MIT is known for its excellence in computer engineering. It also has an outstanding, but lesser-known, music and arts program. On Veterans Day weekend, computer engineering and music will connect on the MIT campus, and the result could be important innovations in the way music is produced and enjoyed.
MIT’s first ever Music Hack Day will kick off on Saturday morning at the Stata Center with the gathering of roughly three-hundred software engineers from MIT and several dozen individuals from the music industry itself—artists, developers, and executives. Students from the MIT Sloan School of Management also will be on hand.
In the afternoon, “hackers,” entrepreneurs, and industry affiliates will present the gathering with problems or issues they would like to see solved. The audience will then divide into groups to tackle the most interesting problems. For the next 24 hours—from 2:30 p.m. Saturday to 2:30 p.m. Sunday—each team will work hard to come up with unique and important solutions to the problem it has selected. On Sunday afternoon, teams will reveal their “hacks” in formal presentations to the larger group.
Hackathons are nothing new at MIT. The Institute has hosted many successful hackathons with the goal of solving complex problems within a given industry. The key elements of hacking (e.g.,passion, creative problem solving, teamwork, and tight deadlines) are deeply embedded in MIT’s culture; but this is the first time the highly effective phenomenon of the hackathon will be applied to music at MIT.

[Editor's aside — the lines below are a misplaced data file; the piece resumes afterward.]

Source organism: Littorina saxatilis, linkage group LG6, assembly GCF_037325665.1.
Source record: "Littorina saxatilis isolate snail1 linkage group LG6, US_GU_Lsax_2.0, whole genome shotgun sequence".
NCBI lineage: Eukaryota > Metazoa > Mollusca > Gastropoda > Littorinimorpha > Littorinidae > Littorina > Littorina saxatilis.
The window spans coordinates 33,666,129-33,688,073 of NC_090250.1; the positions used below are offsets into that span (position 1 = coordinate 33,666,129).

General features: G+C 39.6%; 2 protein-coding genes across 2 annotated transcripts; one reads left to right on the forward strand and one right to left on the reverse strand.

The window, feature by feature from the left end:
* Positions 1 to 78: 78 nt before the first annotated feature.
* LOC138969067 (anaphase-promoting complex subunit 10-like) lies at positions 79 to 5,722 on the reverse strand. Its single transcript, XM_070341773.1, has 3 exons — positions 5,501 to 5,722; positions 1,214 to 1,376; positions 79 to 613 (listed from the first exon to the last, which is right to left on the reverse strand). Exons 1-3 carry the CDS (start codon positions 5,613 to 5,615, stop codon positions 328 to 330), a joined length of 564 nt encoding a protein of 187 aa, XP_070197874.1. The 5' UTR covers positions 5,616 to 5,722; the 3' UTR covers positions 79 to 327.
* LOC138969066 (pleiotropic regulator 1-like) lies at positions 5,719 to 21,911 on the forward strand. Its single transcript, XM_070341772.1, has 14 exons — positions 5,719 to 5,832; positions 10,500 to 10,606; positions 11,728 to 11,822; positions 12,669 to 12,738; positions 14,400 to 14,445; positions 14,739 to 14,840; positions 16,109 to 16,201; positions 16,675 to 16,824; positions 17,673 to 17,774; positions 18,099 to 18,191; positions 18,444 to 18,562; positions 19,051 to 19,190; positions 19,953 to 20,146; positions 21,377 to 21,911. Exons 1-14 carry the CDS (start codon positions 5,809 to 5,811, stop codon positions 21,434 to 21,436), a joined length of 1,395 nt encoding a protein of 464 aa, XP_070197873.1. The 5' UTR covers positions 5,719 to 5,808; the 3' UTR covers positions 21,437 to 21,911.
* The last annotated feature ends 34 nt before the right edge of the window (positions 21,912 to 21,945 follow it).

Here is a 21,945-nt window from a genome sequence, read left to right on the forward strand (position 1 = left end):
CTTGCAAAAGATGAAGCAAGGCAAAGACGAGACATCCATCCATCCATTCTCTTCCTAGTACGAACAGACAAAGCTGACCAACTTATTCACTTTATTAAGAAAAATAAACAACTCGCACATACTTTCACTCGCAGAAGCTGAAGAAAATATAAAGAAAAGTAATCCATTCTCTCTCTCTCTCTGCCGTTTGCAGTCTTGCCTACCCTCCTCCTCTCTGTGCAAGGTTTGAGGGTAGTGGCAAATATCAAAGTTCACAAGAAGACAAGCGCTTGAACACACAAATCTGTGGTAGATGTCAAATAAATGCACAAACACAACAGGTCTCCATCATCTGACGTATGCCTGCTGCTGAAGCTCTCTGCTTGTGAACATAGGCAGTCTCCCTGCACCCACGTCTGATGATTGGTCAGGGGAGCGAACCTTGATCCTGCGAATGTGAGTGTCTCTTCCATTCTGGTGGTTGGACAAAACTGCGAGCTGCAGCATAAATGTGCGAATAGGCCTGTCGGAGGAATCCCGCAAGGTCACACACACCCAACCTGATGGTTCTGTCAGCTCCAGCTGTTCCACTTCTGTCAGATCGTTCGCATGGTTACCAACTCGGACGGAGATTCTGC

I am a second year MBA student at the MIT Sloan School of Management and an independent musician. My band and I play on the indie rock scene in Boston, New York City, and beyond. I also recently co-founded a company, AudioCommon, which is developing an online platform that opens a new avenue of communication for the music industry, and that artists and studio engineers can use to streamline the recording process.
I organized Music Hack Day for several reasons. I wanted to establish a strong relationship between MIT and the music business by bringing some of the most important players together in one place. Both MIT and the music industry have much to gain from this relationship. The music industry needs help; and, in my eyes, new software applications have the potential to transform the Industry into one that is focused on what matters most– artistic music creation and the artists/musicians themselves.
If you are a software engineer and would like to participate in Music Hack Day, there’s still time to sign up (http://mhdatmit.eventbrite.com). Registration is free. If you’d like to witness what happens when the power of MIT’s software engineering is applied to music, you can sign up to attend the presentations Sunday afternoon (http://mhddemoatmit.eventbrite.com). For more information on the event, visit http://boston.musichackday.org/2012.
Philip Cohen, MIT Sloan MBA 13, is an independent musician and founder of AudioCommon, which is developing an online platform that opens a new avenue of communication for the music industry, and that artists and studio engineers can use to streamline the recording process.